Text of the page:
Cheri Gina DAVID v. Robert C. DAVID.
In this appeal, we consider whether a non-owning spouse, who seeks to establish that an appreciation in value of separate property during marriage is marital property, has the burden of proving that significant personal effort during marriage or marital property proximately caused such appreciation.
On December 3, 2010, Robert C. David (Husband) filed a complaint in the Circuit Court of Hanover County seeking a divorce from Cheri Gina David (Wife). Among other things, he requested that the court equitably distribute his and Wife's property pursuant to Code § 20–107.3. The court granted Husband's request for a divorce and equitably distributed Husband's and Wife's property and debt.
Husband appealed the circuit court's equitable distribution award to the Court of Appeals because it classified the increase in value of Husband's “Investment/Brokerage Account” (the account) as marital property, although Husband owned the account before the marriage and both parties agreed that the account was separate property.
In an unpublished opinion, David v. David, Record No. 0653–12–2 (Nov. 20, 2012), the Court of Appeals reversed the circuit court. The Court of Appeals ruled that Wife, the non-owning spouse, had failed to carry her burden of proving that the substantial appreciation in the value of the account, approximately $316,000, was proximately caused by Husband's significant personal efforts during the marriage, and was therefore marital property. Wife appeals.
Husband and Wife were married on November 16, 2002. Husband owned the account when he married Wife, and at that time, it was worth $234,783.16. Husband and Wife separated in November 2010. At that time, the account was worth $551,521.42.
During the marriage, Husband worked at Prudential Securities as a branch manager, then as a financial advisor and manager before transferring to the development group. He left Prudential Securities to work for the Horse's Mouth, “a company that specializes [in] helping financial advisors.” There, he created a program, wrote articles and conducted seminars over the Internet to help financial advisors. After two years at the Horse's Mouth, Husband started his own business and wrote a book. For a period of time in 2009 and 2010, Husband was unemployed.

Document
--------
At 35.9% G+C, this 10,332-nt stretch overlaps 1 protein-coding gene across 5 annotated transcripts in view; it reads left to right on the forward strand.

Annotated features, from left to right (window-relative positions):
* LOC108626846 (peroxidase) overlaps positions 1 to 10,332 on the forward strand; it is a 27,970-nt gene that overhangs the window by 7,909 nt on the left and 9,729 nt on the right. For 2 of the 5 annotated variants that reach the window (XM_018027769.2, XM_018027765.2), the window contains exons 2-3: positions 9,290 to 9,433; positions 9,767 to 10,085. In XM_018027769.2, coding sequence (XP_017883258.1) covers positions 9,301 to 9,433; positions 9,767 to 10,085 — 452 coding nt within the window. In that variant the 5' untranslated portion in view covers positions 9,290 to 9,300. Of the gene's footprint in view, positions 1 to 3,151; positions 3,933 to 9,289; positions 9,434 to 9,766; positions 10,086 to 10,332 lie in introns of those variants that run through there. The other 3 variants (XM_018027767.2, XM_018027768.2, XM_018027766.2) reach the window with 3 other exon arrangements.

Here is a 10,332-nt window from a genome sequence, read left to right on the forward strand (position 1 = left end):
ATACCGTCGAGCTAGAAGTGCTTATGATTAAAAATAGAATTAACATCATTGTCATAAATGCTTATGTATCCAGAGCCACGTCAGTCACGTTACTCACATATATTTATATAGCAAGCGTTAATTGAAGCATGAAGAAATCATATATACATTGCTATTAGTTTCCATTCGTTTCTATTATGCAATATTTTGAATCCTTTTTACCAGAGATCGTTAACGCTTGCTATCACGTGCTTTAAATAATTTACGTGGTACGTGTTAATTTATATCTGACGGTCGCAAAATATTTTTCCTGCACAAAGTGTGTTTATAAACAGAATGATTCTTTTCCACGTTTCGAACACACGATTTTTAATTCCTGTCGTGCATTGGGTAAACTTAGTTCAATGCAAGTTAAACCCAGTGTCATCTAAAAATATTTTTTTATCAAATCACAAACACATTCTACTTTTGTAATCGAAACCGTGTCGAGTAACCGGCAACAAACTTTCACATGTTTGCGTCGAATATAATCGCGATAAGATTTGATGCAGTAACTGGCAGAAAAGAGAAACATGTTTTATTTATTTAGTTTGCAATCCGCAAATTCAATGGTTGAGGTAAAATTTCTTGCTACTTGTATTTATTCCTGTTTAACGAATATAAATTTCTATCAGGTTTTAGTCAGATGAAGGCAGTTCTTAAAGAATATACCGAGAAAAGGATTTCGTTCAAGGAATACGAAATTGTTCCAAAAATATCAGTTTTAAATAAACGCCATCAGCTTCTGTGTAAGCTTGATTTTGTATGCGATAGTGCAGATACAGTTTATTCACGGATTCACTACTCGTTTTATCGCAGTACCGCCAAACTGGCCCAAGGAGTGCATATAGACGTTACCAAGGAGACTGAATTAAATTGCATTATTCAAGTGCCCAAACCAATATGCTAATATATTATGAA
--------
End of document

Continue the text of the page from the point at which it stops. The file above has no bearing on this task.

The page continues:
Wife entered into evidence tax information (1099s or tax forms) for the account from every year of the marriage except 2010. These tax forms detailed Husband's stock trading in the account from 2002 until 2009. The 1099s indicated that Husband bought or sold stocks in 2003, 2006, 2007, 2008 and 2009 and sold an Exchange Traded Fund (ETF) in 2009.1
Wife's deposition was entered into evidence, in which Wife testified that during the marriage “[Husband] spent many hours researching emerging companies” for investment purposes. Wife admitted to not knowing the exact number of hours spent on these activities. She also testified that he had twenty to twenty-five years' experience “as an investment broker” and was licensed to trade securities until 2010. According to Wife, Husband had represented to her during their marriage that he was “really good at the merging market.”
On the other hand, Husband testified that he “[does] very little trading” because he is a “long-term investor.” Husband admitted that for a “brief period of time” he had used the account to “hedg[e] against a market crash.” He also testified to selling his ETF in 2009 and reinvesting the money. When repeatedly asked whether he was skilled at stock trading, Husband responded “[n]o,” pointed out his tax losses and said, “Knowing what you're doing[ ] doesn't prohibit you from purchasing stock [that ultimately underperforms].”
The circuit court found that Husband had acquired the account before marriage but that the increase in value during the marriage was marital property because the Husband's personal efforts during the marriage caused the increase in value. The circuit court awarded Wife half of the amount of appreciation.
In the Court of Appeals, Husband claimed that the circuit court “misapplied the burdens of proof” and that the evidence did not support the circuit court's findings. Specifically, Husband argued that there was insufficient evidence to support the circuit court's findings 1) that he made significant personal efforts, 2) that the value of the account substantially increased and 3) that his personal efforts proximately caused the increase.